Real College Essays That Work

By Melnik, Jan | Career Planning and Adult Development Journal, Spring 2015 | Go to article overview

Real College Essays That Work


Melnik, Jan, Career Planning and Adult Development Journal


Real College Essays That Work (4th ed.), by Edward Fiske and Bruce Hammond. 2014. IL: Sourcebooks, Inc. 368 Pages. Paper. $14.99

Billing itself as "the #1 bestselling book on writing essays that get you into college," this book provides high school juniors and seniors with strategies for creating winning essays for college applications. Real College Essays That Work is divided into two sections. The first section addresses the mechanics of writing an essay in three short chapters (components of a great essay, tips for overcoming writer's block, and specifics for writing narrative) totaling about thirty pages. The authors go into great detail for helping students to hone in on an appropriate and unique-to-them topic. They provide approaches for creating attention-getting openers and they provide prompts both positive and negative for finding topics. Examples of positive prompts are: Can you discuss qualities that have helped you overcome adversity, or show that you embrace learning? Can you illustrate that you are deeply committed to an idea? Examples of negative prompts are: Can you avoid telling stories that reveal depression, self-destructive qualities, and so forth? Fiske and Hammond reiterate throughout the first section of the book the importance of choosing a topic that is about the student personally, and one in which the student can write in explicit detail. Featured in the book's Appendix are the opening paragraphs of every essay included in the book.The subject of length is addressed with examples ranging from the shortest in the collection (a winning entry to Yale University clocked in at only seventy-eight words) to the wordiest (more than a thousand words). The bottom-line advice is "Long enough to be good," with a caveat to pay attention to mandates.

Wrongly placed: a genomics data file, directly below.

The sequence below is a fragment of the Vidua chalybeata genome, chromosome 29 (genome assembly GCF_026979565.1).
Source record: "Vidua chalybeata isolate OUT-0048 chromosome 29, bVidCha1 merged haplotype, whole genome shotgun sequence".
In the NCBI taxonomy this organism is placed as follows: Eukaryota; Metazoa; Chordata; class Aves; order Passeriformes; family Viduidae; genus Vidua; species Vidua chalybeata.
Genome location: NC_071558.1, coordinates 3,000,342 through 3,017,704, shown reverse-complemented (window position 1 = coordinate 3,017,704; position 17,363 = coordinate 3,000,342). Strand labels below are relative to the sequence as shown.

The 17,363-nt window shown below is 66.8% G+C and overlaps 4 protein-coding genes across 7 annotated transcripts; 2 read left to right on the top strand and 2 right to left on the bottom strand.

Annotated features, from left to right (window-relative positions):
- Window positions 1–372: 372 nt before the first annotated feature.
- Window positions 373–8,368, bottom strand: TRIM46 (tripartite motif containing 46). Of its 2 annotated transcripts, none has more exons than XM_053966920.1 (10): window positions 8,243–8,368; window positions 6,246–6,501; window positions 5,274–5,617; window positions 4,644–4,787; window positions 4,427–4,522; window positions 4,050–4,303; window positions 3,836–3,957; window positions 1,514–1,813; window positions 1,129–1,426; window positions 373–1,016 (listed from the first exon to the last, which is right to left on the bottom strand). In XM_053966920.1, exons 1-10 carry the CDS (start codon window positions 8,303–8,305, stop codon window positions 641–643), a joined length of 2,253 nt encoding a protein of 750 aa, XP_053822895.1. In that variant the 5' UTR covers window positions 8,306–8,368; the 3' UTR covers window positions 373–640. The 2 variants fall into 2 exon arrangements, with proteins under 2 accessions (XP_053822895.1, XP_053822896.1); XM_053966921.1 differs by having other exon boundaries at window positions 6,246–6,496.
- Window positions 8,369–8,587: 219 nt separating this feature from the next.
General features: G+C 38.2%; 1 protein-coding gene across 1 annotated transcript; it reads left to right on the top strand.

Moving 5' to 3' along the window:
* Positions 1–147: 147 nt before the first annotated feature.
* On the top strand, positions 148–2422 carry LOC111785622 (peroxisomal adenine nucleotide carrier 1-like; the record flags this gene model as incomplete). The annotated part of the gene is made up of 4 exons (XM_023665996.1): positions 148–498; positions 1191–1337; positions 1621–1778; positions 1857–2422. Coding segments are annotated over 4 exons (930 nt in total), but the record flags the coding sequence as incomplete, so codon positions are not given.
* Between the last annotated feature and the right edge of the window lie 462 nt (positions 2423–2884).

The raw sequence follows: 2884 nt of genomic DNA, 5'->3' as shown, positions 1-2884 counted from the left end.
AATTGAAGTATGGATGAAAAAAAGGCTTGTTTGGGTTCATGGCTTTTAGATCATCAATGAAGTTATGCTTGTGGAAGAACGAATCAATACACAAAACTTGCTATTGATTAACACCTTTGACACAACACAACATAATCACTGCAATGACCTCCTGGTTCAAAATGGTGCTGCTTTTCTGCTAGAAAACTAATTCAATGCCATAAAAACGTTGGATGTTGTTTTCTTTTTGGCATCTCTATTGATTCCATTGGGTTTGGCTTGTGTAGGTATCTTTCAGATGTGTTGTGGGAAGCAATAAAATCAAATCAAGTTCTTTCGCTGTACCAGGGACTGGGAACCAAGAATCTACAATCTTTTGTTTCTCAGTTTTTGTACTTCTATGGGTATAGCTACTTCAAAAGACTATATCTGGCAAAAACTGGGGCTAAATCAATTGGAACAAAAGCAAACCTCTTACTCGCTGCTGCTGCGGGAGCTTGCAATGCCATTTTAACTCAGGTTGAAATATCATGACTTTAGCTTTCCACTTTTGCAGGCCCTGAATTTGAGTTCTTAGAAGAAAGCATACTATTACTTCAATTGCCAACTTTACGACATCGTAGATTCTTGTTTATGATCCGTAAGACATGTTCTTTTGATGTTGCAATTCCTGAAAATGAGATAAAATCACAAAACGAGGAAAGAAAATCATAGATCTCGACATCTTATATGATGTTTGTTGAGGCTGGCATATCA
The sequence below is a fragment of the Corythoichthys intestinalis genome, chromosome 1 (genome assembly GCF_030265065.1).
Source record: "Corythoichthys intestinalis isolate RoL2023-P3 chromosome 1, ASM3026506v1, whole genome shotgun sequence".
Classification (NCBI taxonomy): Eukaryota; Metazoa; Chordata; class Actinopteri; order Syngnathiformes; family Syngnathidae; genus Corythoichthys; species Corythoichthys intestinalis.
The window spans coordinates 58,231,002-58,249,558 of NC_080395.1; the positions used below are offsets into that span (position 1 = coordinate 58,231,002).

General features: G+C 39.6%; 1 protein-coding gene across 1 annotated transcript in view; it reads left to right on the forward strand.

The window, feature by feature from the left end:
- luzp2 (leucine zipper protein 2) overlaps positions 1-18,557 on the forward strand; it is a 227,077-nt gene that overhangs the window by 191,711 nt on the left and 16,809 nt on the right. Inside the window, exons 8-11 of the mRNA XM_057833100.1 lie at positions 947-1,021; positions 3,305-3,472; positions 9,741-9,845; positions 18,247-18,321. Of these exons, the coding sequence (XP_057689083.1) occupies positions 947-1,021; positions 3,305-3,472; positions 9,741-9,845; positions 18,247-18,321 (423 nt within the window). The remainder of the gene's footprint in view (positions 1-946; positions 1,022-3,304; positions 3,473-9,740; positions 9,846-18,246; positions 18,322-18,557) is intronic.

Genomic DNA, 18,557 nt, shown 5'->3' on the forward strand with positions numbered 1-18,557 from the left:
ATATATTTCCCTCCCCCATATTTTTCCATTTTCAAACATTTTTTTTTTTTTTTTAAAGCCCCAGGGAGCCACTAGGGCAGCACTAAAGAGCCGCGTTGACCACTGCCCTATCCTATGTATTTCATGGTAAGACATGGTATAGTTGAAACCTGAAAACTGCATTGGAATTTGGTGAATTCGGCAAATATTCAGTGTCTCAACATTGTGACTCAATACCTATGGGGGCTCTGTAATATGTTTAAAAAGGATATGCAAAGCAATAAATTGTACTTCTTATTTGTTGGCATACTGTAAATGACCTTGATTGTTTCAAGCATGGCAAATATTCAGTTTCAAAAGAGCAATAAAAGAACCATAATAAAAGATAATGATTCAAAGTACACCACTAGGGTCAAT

The Common Application, now used by more than five hundred institutions, sets a limit of between 250 and 650 words. Where length is not stipulated on an individual college's application, the authors suggest staying between 400 and 500 words as a reasonable goal. The second part of the book-the vast majority of the content-presents more than one hundred actual college essays, identifying the student-authors and the colleges or universities they chose to attend, plus a few essays are from students identified as high school students. Colleges attended range from small, private schools to top-tier and Ivy League institutions to larger, public universities. The essays are organized loosely into such topical areas as athletics, arts, community services, family, travel, politics, and a host of others. Each essay is prefaced by a short paragraph or two detailing the catalyst or situation the student used as a foundation for creating the essay. The personal stories read authentically and offer insights into a variety of students (not all Type A, high achievers).

The authors are qualified to offer their expertise: Fiske was the education editor of The New York Times for more than fifteen years, and Hammond has coauthored two other titles on college selection and admission. …

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